I registered so I could reply to this.
I've raced and cruised offshore several thousand miles, some of it single-handed and did the same in the Pacific Northwest inland salt waters for years. I've been there when boats hit rocks, logs and sand bottoms.
I would never sleep head-forward. You can make all the silly hypothetical arguments you want, but I'd prefer to risk having my feet slammed against the bulkhead than my head.
I feel honored that you registered so you could add to my little thread. Thank you for your comments. Welcome aboard.
I'm in agreement with the group that says that the risks are very low. I've personally never heard of a spinal injury on a sailboat due to sleeping head forward.
The alternative for most boats is very simple just sleep head forward. It's not like I'm recommending something ridiculously hard like always wearing a life-jacket (which I also do by the way).
We all make dozens of judgement calls while on the land and on the water every minute.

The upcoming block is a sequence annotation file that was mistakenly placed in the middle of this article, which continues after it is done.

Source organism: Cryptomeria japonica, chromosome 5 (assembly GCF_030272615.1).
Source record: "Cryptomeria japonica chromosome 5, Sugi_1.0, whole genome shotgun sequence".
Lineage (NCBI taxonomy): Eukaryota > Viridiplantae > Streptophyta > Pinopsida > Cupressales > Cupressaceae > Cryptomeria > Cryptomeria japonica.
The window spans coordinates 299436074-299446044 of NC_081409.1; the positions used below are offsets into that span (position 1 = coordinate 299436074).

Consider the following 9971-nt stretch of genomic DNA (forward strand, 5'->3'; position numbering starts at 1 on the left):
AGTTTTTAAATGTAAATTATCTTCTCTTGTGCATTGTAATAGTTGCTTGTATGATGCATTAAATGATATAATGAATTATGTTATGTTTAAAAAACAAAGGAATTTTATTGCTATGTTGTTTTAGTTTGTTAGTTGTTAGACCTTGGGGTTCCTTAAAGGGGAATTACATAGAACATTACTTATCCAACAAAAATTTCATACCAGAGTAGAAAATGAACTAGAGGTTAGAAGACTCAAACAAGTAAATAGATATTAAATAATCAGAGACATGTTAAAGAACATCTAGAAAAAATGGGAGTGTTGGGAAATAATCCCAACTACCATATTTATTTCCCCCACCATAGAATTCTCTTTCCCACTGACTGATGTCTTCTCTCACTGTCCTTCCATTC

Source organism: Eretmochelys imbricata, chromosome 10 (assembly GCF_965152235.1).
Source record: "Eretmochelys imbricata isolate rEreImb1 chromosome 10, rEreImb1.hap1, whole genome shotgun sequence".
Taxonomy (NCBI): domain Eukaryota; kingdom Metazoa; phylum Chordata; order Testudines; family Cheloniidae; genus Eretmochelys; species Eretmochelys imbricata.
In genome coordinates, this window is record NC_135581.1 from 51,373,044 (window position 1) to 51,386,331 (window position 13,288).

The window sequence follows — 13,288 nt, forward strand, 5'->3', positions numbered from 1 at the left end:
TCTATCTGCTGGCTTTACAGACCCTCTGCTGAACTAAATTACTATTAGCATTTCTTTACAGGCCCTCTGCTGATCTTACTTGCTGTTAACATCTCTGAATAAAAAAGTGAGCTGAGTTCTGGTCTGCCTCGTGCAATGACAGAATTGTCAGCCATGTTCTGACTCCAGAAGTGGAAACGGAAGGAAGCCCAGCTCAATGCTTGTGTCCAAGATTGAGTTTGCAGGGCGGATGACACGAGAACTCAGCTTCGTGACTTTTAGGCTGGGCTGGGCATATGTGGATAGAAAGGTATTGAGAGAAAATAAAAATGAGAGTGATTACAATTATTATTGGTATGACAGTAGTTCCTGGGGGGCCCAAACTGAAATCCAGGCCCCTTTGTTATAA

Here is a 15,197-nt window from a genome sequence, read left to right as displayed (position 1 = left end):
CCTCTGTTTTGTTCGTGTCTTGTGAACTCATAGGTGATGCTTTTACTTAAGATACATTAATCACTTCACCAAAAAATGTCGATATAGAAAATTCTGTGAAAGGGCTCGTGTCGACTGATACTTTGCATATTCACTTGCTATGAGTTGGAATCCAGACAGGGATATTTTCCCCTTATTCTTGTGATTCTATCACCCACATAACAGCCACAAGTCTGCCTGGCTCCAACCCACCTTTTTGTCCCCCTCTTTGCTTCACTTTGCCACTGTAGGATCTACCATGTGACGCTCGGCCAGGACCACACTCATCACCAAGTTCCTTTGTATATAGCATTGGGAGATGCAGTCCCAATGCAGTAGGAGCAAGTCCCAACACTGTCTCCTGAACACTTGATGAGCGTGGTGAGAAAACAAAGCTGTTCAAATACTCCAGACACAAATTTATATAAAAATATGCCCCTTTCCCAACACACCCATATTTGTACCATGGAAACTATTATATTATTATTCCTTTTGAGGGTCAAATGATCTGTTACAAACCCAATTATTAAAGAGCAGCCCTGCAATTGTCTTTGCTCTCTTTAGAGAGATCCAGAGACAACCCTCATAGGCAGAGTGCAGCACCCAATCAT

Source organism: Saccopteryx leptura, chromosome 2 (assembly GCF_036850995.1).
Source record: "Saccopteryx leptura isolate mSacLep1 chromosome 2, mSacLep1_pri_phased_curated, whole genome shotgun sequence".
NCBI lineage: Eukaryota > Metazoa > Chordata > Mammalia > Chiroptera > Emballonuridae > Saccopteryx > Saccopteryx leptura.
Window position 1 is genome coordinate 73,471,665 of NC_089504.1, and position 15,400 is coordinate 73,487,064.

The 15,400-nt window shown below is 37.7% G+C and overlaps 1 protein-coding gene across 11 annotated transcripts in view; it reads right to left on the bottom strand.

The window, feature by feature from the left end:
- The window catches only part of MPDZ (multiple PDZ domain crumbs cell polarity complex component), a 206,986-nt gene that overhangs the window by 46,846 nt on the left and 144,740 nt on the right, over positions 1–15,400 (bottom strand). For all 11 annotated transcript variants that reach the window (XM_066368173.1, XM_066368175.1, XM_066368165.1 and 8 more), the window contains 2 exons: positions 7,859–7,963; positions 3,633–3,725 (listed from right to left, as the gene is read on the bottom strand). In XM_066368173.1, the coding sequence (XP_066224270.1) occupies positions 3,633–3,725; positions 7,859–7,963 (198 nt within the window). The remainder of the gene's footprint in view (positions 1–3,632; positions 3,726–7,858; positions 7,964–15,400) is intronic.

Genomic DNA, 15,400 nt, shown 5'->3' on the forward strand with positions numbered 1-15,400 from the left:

Look both ways before crossing the street.
Wear a condom
Is my head low enough to clear the boom.
Check the paper chart to confirm what I think the gps is saying.
Throw the pillow to forward or aft on the bunk
The list goes on and on, what is one more minor consideration.
I think that the difference between people that are "lucky" and people that are "unlucky" is that the "lucky" ones make hundreds of very small, maybe unnoticeable choices not out of fear but because they have a habit of visualizing events.
That visualization causes them to subtly change the way they handle lines, walk on the deck, navigate everything.
These subtle changes never matter 99.999 percent of the time.
But rare events happen much more often than we expect.